Women now joining the legal profession in record numbers

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Blow the dust off the history books and you will realise it is not so long ago that Isabel Sinclair QC - one of Scotland’s first women Queen's Counsel - was rebuked by the late Lord Cameron for wearing red lipstick in court.

As recently as a decade ago, Leona Dorrian, QC, was ticked off in High Court in Edinburgh for wearing a red ribbon around her neck after the judge told her she was "improperly dressed".

But the notoriously stuffy legal profession looks like it is finally being dragged, kicking and screaming, into the 21st century. Modernisers believe that it will soon be women judges ticking off male QCs for not straightening their wigs or colour co-ordinating their shirts and ties.

Women will soon have the upper-hand in the legal profession and the statistics speak for themselves. Last year 377 new solicitors were admitted to the Law Society of Scotland; 213 were women and 164 were men. The previous year, 421 were admitted; 238 were women and 183 were men.

A recent Law Society poll revealed that the number of women solicitors has more than quadrupled over the past decade, and their percentage of the profession has more than doubled - from 15 per cent of the total number of solicitors on the roll in 1980 to 38 per cent in 2000.

Universities, too, are detecting the huge change, reporting that about 51 per cent of all law students are female, and suggesting a further shift of balance over the next decade.

The trend is set to continue, with the number of women entering the profession now far outstripping the number of men and according to Law Society president Martin McAllister, the legal profession is simply reflecting the times.

He said: "The number of women entering the profession now outstrips the number of men. We now have a number of women fulfilling roles at the highest echelons of the legal profession. There has been a sea-change of attitude in many professions, both from an employers’ point of view and the women themselves, and this is reflected in the current make-up of the legal profession."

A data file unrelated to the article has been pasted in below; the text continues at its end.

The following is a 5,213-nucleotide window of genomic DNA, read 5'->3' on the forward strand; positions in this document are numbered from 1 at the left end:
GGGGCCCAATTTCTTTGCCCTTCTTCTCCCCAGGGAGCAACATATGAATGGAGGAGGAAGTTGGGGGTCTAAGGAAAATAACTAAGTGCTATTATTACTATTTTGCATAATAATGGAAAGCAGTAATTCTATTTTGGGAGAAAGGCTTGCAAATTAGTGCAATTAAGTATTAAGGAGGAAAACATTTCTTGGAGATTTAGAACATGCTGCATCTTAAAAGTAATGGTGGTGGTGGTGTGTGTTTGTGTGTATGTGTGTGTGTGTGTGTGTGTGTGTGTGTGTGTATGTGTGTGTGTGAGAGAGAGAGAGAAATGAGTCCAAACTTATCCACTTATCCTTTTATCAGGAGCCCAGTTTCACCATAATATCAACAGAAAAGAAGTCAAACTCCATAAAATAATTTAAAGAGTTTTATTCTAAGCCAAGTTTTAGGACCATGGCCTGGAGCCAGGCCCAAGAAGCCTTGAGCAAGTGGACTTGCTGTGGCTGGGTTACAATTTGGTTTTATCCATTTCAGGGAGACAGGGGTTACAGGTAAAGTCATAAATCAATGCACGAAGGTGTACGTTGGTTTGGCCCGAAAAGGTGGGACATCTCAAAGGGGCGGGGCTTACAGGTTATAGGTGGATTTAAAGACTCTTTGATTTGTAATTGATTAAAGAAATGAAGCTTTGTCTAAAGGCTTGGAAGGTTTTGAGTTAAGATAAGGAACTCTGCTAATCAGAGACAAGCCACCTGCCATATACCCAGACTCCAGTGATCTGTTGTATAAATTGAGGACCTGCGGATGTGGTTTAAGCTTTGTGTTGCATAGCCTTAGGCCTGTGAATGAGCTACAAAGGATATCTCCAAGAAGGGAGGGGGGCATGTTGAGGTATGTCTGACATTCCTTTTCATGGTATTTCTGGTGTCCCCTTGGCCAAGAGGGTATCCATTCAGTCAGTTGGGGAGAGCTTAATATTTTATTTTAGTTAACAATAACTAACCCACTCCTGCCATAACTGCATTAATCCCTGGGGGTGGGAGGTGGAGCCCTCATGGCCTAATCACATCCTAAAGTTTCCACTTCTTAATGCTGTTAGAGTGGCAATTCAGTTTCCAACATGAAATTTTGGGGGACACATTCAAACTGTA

Critics will claim that if things are changing so much why does the Scottish legal establishment continue to face accusations of running an old boys’ club - a fact that can hardly be denied when you consider that of the 403 advocates at the Scottish bar, only 83 are women. The further up the career ladder you go, the fewer females you will encounter - just seven women are practising QCs compared with 81 men, according to latest figures from the Faculty of Advocates.

The truth may be simpler than we think according to the Law Society of Scotland, which has detected a larger increase in the number of in-house lawyers than in private practice - from 941 in 1980 to 1,581 in 2000.

In-house lawyers now make up 21 per cent of the legal profession and a great deal of them are women attracted by comfortable salaries and, more crucially, flexible hours offered by local authorities and the private sector.

A spokeswoman for the Law Society claimed that many women are not solely focused on heading for the top and in many cases put their families first. She said: "A lot of women are coming into the legal profession wanting to find an ideal balance between their careers and their plans to raise families. There are still a lot of ambitious, high-flying women coming into the profession but not everyone is intent on heading for the very top.

"It’s a lucrative career for many women, but not the be- all and end-all of their lives."